Onscreen chaos: The Beatles movie John Lennon “grumbled” through

The common consensus is that most musicians secretly desire to be actors. While there may be an allure of being able to play music for a living, being the kind of hotshot actor onscreen is just as tempting as millions of people screaming your name in a stadium. Since most of the biggest names in music usually had the time to make movies on the side, The Beatles got to take liberties with their films, but that didn’t mean John Lennon had to like what they did.

Throughout the band’s first few years in the spotlight, though, their films were the perfect way of capturing their charm. A Hard Day’s Night was practically a mockumentary that showed what they were really like going from one show to the next. Although it’s not nearly as good as its predecessor, Help! is still a decent movie that falls more into the line of stoner comedy based on how ridiculous the setpieces are.

While the band could put on their happy faces for most interviews, Lennon got over the movie bug fairly quickly. Since he was more inclined to get high and zone out halfway through making the second movie, you can imagine the annoyance that he had at having to get behind the camera to fulfil their contract.

Made right after their manager Brian Epstein passed away, Magical Mystery Tour was Paul McCartney’s idea of capturing the spirit of ‘The Summer of Love’. The band were fresh off of recording Sgt Peppers, so this could have been the best way of combining their creative side with their charming onscreen selves. Except for one tiny detail… there’s not really any kind of story there.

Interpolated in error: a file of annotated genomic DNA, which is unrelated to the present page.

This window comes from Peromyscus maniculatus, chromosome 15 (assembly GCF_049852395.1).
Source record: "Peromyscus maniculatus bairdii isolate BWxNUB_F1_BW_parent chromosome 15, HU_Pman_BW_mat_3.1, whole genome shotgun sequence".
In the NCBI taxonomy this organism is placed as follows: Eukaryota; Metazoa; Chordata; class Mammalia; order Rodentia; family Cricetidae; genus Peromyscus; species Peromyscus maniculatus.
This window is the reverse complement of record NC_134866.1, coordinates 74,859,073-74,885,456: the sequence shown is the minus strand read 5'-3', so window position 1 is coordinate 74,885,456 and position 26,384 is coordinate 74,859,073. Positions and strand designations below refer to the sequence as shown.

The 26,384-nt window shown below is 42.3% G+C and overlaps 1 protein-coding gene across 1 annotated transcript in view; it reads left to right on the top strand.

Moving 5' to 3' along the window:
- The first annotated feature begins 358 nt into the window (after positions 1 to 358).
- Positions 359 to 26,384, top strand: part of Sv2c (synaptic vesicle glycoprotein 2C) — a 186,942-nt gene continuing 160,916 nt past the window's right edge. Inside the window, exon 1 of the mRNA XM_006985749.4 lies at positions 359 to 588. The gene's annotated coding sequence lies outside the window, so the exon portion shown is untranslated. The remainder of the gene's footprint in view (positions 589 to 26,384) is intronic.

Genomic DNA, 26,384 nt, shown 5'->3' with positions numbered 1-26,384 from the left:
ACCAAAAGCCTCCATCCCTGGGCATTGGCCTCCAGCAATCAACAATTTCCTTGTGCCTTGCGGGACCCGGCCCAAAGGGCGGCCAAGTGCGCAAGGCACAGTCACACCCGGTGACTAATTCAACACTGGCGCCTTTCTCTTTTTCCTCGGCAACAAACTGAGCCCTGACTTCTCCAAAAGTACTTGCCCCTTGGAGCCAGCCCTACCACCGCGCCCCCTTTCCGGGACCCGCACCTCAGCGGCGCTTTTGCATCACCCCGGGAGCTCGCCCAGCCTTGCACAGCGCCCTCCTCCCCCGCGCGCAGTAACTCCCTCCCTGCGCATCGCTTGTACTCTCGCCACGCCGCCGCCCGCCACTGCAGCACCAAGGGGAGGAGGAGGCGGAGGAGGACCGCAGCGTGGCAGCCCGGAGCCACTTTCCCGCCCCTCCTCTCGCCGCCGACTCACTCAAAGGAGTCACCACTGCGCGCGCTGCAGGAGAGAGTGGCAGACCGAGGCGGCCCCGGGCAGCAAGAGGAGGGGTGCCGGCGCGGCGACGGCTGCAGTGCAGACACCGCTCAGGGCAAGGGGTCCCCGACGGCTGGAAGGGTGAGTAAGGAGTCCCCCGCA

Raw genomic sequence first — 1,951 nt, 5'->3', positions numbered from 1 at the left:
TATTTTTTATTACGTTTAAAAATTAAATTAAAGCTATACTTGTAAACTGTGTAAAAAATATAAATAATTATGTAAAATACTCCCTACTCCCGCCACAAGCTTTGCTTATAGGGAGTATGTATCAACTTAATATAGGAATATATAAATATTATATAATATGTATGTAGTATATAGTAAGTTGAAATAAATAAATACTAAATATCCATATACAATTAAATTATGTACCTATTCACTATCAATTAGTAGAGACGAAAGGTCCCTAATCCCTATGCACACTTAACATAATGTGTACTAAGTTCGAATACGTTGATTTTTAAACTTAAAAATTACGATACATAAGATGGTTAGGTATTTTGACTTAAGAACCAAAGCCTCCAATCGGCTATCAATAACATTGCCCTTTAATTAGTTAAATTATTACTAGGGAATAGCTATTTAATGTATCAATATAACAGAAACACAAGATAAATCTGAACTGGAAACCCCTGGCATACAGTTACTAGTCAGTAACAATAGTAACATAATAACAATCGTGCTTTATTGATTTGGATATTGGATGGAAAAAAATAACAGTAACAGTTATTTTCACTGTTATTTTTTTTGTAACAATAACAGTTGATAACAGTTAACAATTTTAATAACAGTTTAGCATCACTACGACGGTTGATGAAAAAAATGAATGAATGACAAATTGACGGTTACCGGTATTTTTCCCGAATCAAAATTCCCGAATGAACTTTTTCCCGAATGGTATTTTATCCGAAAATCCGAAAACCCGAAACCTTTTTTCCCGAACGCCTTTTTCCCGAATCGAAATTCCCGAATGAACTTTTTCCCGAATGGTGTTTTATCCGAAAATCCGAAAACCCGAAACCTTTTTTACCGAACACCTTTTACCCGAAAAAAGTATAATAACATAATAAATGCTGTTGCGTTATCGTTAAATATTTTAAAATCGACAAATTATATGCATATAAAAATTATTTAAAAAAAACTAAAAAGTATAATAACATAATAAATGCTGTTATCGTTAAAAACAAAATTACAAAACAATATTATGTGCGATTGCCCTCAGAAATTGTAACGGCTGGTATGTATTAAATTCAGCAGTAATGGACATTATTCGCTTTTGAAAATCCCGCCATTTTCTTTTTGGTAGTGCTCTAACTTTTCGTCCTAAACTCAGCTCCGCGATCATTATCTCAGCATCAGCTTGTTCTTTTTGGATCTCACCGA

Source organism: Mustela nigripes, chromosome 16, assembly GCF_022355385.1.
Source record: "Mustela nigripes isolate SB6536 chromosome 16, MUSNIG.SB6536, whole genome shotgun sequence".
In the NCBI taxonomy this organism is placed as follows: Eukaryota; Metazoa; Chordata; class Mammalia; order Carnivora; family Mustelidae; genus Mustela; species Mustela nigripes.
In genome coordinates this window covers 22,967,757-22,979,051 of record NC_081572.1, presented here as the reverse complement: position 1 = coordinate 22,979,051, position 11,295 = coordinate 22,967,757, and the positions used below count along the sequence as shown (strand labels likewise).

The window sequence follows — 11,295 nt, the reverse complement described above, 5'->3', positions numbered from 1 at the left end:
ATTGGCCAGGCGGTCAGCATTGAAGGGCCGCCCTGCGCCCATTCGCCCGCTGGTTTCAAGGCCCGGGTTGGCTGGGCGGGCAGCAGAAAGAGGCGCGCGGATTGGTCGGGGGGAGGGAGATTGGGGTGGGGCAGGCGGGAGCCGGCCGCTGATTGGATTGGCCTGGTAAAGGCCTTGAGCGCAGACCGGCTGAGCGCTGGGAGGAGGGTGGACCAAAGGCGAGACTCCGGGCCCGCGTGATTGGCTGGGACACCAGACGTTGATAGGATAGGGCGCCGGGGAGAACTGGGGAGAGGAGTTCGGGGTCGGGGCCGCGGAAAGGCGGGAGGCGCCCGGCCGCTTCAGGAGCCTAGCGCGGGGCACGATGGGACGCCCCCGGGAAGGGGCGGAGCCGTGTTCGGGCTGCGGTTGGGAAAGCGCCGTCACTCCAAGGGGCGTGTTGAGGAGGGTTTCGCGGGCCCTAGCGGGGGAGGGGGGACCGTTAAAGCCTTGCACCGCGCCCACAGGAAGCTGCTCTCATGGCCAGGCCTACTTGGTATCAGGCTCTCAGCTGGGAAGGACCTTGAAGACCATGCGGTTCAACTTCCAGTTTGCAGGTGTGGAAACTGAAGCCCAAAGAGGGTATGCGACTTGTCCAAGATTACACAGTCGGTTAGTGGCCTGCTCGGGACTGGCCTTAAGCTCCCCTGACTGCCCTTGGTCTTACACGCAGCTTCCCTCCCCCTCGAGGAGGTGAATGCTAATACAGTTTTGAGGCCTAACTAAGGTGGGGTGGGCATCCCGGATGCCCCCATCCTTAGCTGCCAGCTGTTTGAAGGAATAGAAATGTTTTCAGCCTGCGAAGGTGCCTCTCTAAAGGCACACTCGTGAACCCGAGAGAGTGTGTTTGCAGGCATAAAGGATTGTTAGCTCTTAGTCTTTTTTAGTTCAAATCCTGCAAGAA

Having nothing to go off of, Lennon said that he and George Harrison had no desire to make the film, telling Rolling Stone, “Paul said, ‘Well, here’s the segment, you write a little piece for that,’ and I thought bloody hell, so I ran off and I wrote the dream sequence for the fat woman and all the thing with the spaghetti. Then George and I were sort of grumbling about the fuckin’ movie, and we thought we better do it, and we had the feeling that we owed it to the public to do these things.”

Considering that this was made with what amounts to a bunch of stoned Beatles trying desperately to entertain their audience, it’s actually a fairly compelling watch. There might not be a set structure to anything, and it’s clear that they’re borrowing from some of their older movies every now and again, but the sequences soundtracked by songs like ‘The Fool on the Hill’ are still genuine works of art.

If anything, this was practically a precursor for what would become the visual album. After the band had already invented the concept for the music video with clips for ‘Paperback Writer’, having each song from Magical Mystery Tour accompanied by a visual piece could have prompted other artists to use the visual medium to tell a story.

Even though each member would appear onscreen in various forms after the band’s split, Lennon would only return for the odd television appearance, where he would be more focused on real-world problems like politics and his own fragile mind. The acting bug may have carried the rest of the Fab Four for a long time, but Lennon decided that three movies of him playing characters was more than enough for him.

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